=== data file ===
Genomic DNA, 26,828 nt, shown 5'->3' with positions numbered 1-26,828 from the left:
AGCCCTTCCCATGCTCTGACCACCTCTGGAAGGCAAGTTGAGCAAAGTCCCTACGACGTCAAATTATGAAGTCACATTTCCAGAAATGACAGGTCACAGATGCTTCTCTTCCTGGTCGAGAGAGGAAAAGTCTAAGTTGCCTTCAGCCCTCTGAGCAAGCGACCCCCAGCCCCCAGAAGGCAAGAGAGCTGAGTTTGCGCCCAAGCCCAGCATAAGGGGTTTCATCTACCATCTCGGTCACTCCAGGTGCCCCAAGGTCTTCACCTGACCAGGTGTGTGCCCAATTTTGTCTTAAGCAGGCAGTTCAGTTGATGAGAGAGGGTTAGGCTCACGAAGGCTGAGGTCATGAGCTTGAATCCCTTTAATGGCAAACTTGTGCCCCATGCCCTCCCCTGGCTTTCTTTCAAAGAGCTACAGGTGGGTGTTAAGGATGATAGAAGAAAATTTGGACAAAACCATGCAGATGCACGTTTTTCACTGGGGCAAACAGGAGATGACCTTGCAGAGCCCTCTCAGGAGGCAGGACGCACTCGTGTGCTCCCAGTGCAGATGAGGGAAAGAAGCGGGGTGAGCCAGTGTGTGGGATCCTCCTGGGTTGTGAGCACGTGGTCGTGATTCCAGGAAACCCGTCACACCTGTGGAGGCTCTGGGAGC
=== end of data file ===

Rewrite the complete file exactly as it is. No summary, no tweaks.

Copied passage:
Genomic DNA, 26,828 nt, shown 5'->3' with positions numbered 1-26,828 from the left:
AGCCCTTCCCATGCTCTGACCACCTCTGGAAGGCAAGTTGAGCAAAGTCCCTACGACGTCAAATTATGAAGTCACATTTCCAGAAATGACAGGTCACAGATGCTTCTCTTCCTGGTCGAGAGAGGAAAAGTCTAAGTTGCCTTCAGCCCTCTGAGCAAGCGACCCCCAGCCCCCAGAAGGCAAGAGAGCTGAGTTTGCGCCCAAGCCCAGCATAAGGGGTTTCATCTACCATCTCGGTCACTCCAGGTGCCCCAAGGTCTTCACCTGACCAGGTGTGTGCCCAATTTTGTCTTAAGCAGGCAGTTCAGTTGATGAGAGAGGGTTAGGCTCACGAAGGCTGAGGTCATGAGCTTGAATCCCTTTAATGGCAAACTTGTGCCCCATGCCCTCCCCTGGCTTTCTTTCAAAGAGCTACAGGTGGGTGTTAAGGATGATAGAAGAAAATTTGGACAAAACCATGCAGATGCACGTTTTTCACTGGGGCAAACAGGAGATGACCTTGCAGAGCCCTCTCAGGAGGCAGGACGCACTCGTGTGCTCCCAGTGCAGATGAGGGAAAGAAGCGGGGTGAGCCAGTGTGTGGGATCCTCCTGGGTTGTGAGCACGTGGTCGTGATTCCAGGAAACCCGTCACACCTGTGGAGGCTCTGGGAGC